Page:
When the specially recalled NSW parliament meets tomorrow (Thursday) Premier Morris Iemma has decided to take his electricity privatization bills into the Legislative Council rather than the Legislative Assembly, the Bear Pit.
Incredibly, he has chosen his confrontational Treasurer, Michael Costa, as the minister to introduce the bill. Talk about waving a red rag …
By first going to the upper house, Iemma is testing the water. If he loses there, he will abandon introducing the legislation into the lower house where he would face almost certainly a similar defeat.
The defeat in the upper house doesn’t carry the same impact as a humiliating loss on the floor of the assembly, so it is a way of fireproofing the premier from what would virtually be a vote of no confidence in him and his administration.
If they win the privatisation votes, Iemma and Costa will be flushed with triumphalism for about a nano-second before sitting down to organize the sale and produce the promised $16 billion for the long-suffering taxpayers.
Yet there is not a credible or responsible business leader in Sydney (or Australia) who believes in the Iemma-Costa plan. The financial markets are starved of ready credit; after the Cross City Tunnel and Lane Cove Tunnel fiascos there are huge misgivings about doing business with the inept NSW Labor Government; and there is no appetite for buying an antiquated coal and gas fired industry, particularly before a national carbon trading scheme has been produced by the Rudd Government.
With the general public opposed to privatization by between a margin of 60 to 80 per cent, Iemma and Costa are writing off Labor’s chances in the March 2011 election with careless abandon.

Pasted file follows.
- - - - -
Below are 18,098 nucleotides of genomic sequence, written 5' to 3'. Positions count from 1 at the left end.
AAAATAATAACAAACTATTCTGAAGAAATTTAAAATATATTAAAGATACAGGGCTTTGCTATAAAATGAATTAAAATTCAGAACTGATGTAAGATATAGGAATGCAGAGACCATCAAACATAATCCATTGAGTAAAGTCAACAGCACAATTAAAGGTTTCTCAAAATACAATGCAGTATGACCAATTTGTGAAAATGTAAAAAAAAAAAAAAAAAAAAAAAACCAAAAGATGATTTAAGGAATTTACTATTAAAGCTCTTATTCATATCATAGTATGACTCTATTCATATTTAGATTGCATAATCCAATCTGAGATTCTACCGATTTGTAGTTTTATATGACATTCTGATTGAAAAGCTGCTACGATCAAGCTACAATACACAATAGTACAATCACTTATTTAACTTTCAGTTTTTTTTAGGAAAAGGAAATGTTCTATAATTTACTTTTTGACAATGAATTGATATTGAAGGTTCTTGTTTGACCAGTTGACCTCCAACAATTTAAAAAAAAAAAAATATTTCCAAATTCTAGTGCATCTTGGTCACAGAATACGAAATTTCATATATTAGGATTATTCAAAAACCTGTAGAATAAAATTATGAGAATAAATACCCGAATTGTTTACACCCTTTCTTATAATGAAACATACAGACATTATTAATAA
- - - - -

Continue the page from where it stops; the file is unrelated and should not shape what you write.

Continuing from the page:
The NSW Nationals have decided to oppose privatization. They’ve checked their margins and listened to their electorates where the privatization of Telstra is still a very sore point.
O’Farrell has consulted widely and the hard-heads in his own party say that his duty is to support the electors and inflict maximum damage on the widely reviled Iemma Government.
If the Coalition decided to oppose Iemma’s bill in the upper house, this is the way the votes are likely to fall:
“Yes” to privatisation:
Labor: Costa, Della Bosca, Donnelly, Fazio, Griffin, Hatzistergos, Kelly, Macdonald, Obeid, Robertson, Roozendaal, Tsang. 12
Shooters: Brown, Smith. 2
Christian Democrats: Nile 1.
“No” to privatization:
Liberals: Ajarka, Clarke, Gallacher, Harwin, Lynn, Mason-Cox, Parker, Pearce. 8
Nats: Colless, Gardiner, Gay, Khan, Pavey. 5
Greens: Rhiannon, Kaye, Hale, Cohen. 4
Christian Democrats: Moyes 1
ALP conference loyalists: Sharpe, Veitch, Voltz, Westwood, West. 5
Not present because they are overseas: Catherine Cusack and Marie Ficarra (Liberals), Tony Catanzariti (Lab).
LC President Peter Primrose (no vote).
Does O’Farrell want the scalps of the Premier and Treasurer or is he going to dingo it? Now that would be a statewide poll worth organising.